When my daughter and I moved in with Doug back in 2000,. he had two cats. We had one, and that combination was almost more than we could bear. His cats did not like that little hissy, spitty thing that arrived along with all those boxes. They DID learn to tolerate each other, but barely.
Fast forward a couple of years, and then the step-daughter acquired a dog. Not just a dog. A big dog. When I heard this, I exclaimed to Doug -- "Don't let her bring that dog here!" You see, Carrie loves dogs. She'd been asking for a dog for ages and we kept saying "no" because of the cats. This was their house, and a dog just didn't fit. Letting Pepper come would just give Carrie more ammunition for her requests.
Sure enough, Emily asked if she could bring Pepper up for a visit. "NO," says I. "Yes," says Doug. And so Pepper came for a visit.
He had me at "hello."
His first visit, he bounced in and immediately headed over to the cats to say hello. They got all Halloweeny on him, hissing and spitting. This aroused his "protect my friends" mode, and he promptly placed himself between the cats and the enemy. Of course, his moving closer just upset the cats more, which aroused more of the protection mode. It was a pretty hilarious couple of minutes. The cats then made themselves scarce, much to Pepper's dismay.
Over the next couple of years, Pepper did come to visit more than once. Pretty much every time he arrived, the cats were frightened of the Big Furry Scarey Thing. They did learn to tolerate him, provided he didn't get too close.
The next spring, 2011, Pepper had reached a stage where he couldn't live in Toronto anymore. His hindquarters were making it too difficult for him to climb up and down the stairs where Emily's mother lived. In addition, his insecurities were such that he would bark when he was left home alone. Something had to change.
And so we acquired a dog. Carrie had gone off to university, and reached a stage in her life when she wasn't even coming home for the summers anymore. Having Pepper here guaranteed that both she and Emily would visit on a semi-regular basis.
Lizzie-kitty sort of accepted Pepper's presence. His being here meant that there was the opportunity to steal some of his food, when we weren't looking. It also meant that there was a big, comfy bed she could monopolize.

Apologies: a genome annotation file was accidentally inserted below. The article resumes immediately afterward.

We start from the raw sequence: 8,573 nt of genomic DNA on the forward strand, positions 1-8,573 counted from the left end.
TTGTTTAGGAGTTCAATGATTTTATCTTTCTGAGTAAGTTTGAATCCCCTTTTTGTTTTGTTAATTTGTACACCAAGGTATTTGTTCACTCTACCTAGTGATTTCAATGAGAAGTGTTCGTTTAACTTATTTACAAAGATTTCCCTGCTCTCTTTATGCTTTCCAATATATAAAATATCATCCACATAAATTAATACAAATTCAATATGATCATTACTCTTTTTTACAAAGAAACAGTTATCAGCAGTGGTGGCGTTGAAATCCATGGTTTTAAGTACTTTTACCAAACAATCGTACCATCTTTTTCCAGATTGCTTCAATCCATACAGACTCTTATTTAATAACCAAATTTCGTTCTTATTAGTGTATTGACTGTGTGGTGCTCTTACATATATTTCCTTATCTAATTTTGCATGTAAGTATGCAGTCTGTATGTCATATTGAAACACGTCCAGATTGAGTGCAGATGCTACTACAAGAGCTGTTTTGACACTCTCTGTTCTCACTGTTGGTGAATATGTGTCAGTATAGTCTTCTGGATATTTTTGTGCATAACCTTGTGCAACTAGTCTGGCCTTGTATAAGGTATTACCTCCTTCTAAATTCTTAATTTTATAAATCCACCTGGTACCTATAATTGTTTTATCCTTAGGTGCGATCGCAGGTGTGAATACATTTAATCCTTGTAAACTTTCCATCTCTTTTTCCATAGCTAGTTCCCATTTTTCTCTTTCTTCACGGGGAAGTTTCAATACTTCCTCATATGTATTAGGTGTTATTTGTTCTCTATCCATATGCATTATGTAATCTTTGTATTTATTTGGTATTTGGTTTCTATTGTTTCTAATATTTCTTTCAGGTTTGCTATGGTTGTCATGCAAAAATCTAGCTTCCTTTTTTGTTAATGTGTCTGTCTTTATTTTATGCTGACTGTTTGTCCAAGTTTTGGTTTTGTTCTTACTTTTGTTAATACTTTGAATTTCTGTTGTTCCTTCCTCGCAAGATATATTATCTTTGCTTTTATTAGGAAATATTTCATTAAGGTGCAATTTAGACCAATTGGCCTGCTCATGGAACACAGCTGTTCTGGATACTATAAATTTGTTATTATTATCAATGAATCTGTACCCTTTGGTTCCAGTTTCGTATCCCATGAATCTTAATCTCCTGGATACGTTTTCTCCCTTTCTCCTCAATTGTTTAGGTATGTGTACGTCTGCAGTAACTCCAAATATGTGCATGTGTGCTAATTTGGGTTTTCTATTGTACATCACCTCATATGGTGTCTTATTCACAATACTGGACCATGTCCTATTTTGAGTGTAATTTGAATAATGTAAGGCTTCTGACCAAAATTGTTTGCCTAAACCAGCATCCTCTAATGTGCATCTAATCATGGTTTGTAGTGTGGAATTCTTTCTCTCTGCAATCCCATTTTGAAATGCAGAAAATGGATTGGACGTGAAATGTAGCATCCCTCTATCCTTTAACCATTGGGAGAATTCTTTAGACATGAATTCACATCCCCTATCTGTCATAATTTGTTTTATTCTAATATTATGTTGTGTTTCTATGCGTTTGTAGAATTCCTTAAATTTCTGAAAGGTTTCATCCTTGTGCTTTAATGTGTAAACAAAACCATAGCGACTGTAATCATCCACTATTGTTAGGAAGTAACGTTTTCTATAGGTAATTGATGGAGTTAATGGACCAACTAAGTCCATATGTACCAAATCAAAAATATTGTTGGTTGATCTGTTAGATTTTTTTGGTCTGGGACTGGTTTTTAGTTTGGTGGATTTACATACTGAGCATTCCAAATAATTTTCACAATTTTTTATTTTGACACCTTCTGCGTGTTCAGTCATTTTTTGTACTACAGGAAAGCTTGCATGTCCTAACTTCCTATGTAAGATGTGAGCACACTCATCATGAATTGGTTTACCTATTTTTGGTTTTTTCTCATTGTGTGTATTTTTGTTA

Pepper loved being with his people. If we were getting ready to go anywhere, he was right there asking to come with us. Didn't matter where we went, or what we did. He just wanted to be with his people.
Pepper was a happy guy. One of his favourite activities in the evening was to bring you a toy to play tug of war. When he got tired of one toy, or you stopped paying attention to it, he would go retrieve another toy. One by one, he would bring you every toy he owned. Not pushy, mind, just gently presenting you with another toy to pique your interest in playing with him again.
One of my friends had warned me that the Metacam was a great drug for a dog, and it worked quite well. Until the day it didn't.
That day arrived. Unheralded and unexpected. After the fact, I noted that Pepper had stopped bringing us toys to play with. If we went and fetched the toy, he would take it from us. And drop it at his feet. The evening walks started becoming shorter and shorter. He needed assistance getting to his feet. Then he stopped eating. Sure, he'd take a treat. But his regular food? Nope. We tried a different brand of dog food, which worked for a meal or two. Tried a wet food, which worked for three meals. He would lay on his side, unmoving, for hours. If we approached him, he might wag his tail. He might lick off the spoon used for feeding the cat, if he didn't have to lift his head.
In short, the joy had gone from his life.
It all happened too quickly. Emily had just moved to Vancouver, and was not able to get back. Carrie came home from Toronto. The three of us took Pepper into the vet. Her bedside manner is impeccable, and they are so careful and gentle when sending our pets on their way.
I told Pepper that there was a land on the other side of the Rainbow Bridge, with lakes to swim in, squirrels to chase, grass to roll in, and he wouldn't hurt any more; that he was the best dog in the whole world and how much he was loved and would be missed. And we all kissed him, and scratched him behind the ears, and petted him gently, with tears rolling down our faces, and let him breathe his last.
Rest in peace, Pepper. You are the best.